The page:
Previously on your favourite game...
We’ve all been there – staring at our laptop screens, gripped as the final minutes of our favourite TV series slowly edges away. And when done right, instead of a sweet feeling of narrative satisfaction washing over us, these season finales bring about a sense of longing that can’t be satiated until the new series is released. It’s this kind of feeling that (we assume) episodically released games such as Tales from the Borderlands and The Wolf Among Us seem to aim for. But the question is, do they actually succeed?
Episodically released games (for the three of you that haven’t heard of them already) are released in sections regularly over a period of time, rather than as a whole package, and they’re pretty big news in the current gaming landscape. The most notable recent releases include Telltale Games’ adaptation of George R.R. Martin’s Game of Thrones series, and the follow-up to the hugely popular Resident Evil: Revelations (which is actually being released in a few weeks, if we’re being picky). The point being here is that owing to people’s constantly improving broadband speeds, and the rise of digital releases, this format of publishing titles seems to be on the rise; so it’s a good time to ask whether it’s the right choice for gamers, or simply a cheap marketing gimmick.
You’re A Drip
Now, when you release a game over a period of weeks rather than in one go, there are certain things you need to factor in that will affect its plot, characters and even gameplay. This is because, at its core, an episodically released game is in fact a completely different experience to a full title, and because it’s such a stretch from a ‘normal’ release, it needs to be more engaging in order to hook gamers in again and again. When you pick up a title like Assassin’s Creed Unity or Far Cry 4, it’s very easy to quickly get swept up in a vast open world and extensive character progression system; and as you hack and blast your way through the closing hours you come to realise that Friday has quickly turned into Sunday and you simply cannot explain your whereabouts.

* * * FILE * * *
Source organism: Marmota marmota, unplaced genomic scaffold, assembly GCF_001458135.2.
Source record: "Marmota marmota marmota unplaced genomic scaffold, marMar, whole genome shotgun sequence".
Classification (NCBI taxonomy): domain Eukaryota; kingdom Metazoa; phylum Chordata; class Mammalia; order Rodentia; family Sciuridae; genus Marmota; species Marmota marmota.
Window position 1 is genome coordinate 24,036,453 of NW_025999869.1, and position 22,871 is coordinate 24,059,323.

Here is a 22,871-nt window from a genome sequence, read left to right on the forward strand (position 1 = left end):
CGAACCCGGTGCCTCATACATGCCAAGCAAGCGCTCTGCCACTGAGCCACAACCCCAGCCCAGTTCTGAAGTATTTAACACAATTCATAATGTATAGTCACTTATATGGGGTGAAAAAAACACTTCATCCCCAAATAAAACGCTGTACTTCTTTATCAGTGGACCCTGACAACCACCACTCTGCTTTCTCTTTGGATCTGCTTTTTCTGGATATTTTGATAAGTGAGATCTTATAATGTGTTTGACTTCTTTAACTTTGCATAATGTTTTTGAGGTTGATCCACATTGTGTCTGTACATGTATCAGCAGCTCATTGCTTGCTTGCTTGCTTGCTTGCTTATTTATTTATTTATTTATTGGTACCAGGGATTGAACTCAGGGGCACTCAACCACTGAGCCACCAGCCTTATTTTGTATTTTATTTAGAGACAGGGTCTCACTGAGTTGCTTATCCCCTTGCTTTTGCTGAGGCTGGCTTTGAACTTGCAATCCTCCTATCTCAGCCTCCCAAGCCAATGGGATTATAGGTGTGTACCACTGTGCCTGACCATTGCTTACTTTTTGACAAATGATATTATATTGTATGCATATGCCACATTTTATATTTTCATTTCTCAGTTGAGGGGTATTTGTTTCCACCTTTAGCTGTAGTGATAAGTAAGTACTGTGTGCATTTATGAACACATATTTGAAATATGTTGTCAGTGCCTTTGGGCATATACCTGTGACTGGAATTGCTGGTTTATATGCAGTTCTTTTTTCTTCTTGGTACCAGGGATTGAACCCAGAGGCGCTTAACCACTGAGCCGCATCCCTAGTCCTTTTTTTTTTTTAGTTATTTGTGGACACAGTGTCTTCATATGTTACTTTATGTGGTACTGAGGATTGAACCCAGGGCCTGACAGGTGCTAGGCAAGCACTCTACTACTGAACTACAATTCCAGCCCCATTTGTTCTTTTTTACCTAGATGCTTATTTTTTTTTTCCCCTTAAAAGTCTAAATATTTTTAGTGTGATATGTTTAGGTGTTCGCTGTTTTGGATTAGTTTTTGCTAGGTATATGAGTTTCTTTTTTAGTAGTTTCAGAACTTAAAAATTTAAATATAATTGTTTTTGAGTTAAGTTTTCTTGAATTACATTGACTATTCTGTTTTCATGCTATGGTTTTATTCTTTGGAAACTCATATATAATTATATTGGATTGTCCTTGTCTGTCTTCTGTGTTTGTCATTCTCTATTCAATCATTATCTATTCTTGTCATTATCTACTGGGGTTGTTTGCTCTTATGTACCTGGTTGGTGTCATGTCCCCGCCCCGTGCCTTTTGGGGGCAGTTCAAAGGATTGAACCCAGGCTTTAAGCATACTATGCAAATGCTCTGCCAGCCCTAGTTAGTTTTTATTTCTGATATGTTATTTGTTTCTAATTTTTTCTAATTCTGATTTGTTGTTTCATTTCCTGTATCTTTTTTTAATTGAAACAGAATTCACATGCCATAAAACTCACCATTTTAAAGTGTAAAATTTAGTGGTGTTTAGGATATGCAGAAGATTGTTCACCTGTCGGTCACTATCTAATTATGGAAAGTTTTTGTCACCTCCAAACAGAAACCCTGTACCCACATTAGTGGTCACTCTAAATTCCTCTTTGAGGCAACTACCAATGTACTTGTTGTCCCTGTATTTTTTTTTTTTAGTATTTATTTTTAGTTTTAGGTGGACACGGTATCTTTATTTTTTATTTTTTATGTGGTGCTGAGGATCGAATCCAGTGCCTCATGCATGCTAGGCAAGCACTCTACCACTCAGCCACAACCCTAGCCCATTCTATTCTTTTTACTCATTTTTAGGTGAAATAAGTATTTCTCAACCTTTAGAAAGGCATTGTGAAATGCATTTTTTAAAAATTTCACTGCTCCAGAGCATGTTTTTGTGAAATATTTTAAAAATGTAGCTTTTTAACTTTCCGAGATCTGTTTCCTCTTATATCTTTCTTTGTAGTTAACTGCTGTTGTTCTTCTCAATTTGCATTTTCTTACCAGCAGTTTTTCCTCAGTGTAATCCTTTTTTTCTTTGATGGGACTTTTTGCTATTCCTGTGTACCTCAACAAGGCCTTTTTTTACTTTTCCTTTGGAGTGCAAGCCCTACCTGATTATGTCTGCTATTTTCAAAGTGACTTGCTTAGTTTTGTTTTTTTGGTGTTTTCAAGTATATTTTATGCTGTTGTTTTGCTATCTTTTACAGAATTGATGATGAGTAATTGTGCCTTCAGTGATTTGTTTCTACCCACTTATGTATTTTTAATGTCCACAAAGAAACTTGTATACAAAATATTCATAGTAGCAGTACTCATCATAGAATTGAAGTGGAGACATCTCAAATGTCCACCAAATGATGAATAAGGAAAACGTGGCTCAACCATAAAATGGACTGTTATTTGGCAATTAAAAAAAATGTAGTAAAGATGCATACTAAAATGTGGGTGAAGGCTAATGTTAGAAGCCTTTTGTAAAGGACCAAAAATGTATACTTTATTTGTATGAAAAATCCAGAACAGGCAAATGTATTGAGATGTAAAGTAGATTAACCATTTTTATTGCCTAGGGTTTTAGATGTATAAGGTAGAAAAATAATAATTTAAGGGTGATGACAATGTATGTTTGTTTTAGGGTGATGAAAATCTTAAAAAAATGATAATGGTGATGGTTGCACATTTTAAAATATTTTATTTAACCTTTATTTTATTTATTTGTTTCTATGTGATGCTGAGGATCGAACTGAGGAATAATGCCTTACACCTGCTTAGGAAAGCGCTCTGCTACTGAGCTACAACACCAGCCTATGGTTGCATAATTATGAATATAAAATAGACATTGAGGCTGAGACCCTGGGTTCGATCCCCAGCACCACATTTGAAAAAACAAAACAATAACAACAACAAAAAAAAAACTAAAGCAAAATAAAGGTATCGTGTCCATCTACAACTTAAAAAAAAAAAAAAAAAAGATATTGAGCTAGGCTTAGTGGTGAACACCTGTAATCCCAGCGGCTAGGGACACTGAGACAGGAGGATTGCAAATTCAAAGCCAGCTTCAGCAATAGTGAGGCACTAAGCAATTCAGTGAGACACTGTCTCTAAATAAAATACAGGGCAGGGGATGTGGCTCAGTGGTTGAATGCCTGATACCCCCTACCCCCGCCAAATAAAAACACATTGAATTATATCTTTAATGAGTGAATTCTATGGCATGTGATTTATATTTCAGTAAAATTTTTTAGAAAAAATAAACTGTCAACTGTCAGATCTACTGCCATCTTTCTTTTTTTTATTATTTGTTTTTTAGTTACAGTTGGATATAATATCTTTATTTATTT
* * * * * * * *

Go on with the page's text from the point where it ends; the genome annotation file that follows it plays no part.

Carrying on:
An episodically released game in comparison can feel like a slightly fractured experience, if not properly executed.
An episodically released game in comparison can feel like a slightly fractured experience, if not properly executed. When a game is released as a series of episodes, developers sacrifice its potential for immersion, and so must offer gamers more of a reason to keep playing it week-in, week-out.
A Real Page Turner
This is something independent developer Telltale games understand, and probably the main reason their games have become so successful. Whilst gameplay is a core part of their titles, character development and plot take precedence, encouraging gamers to play not strictly for the experience of playing itself, but rather to see what happens to the cast of characters they swiftly become attached to.
The juxtaposition between the young, weaker Clementine and player character Lee (who is more than capable of handling himself) forms one of the central dynamics of their popular adaptation of The Walking Dead. Players come to care for Clementine in their increasingly paternal role, much like they would characters from an actual series, and so are encouraged to buy each new instalment to see how her fate is decided.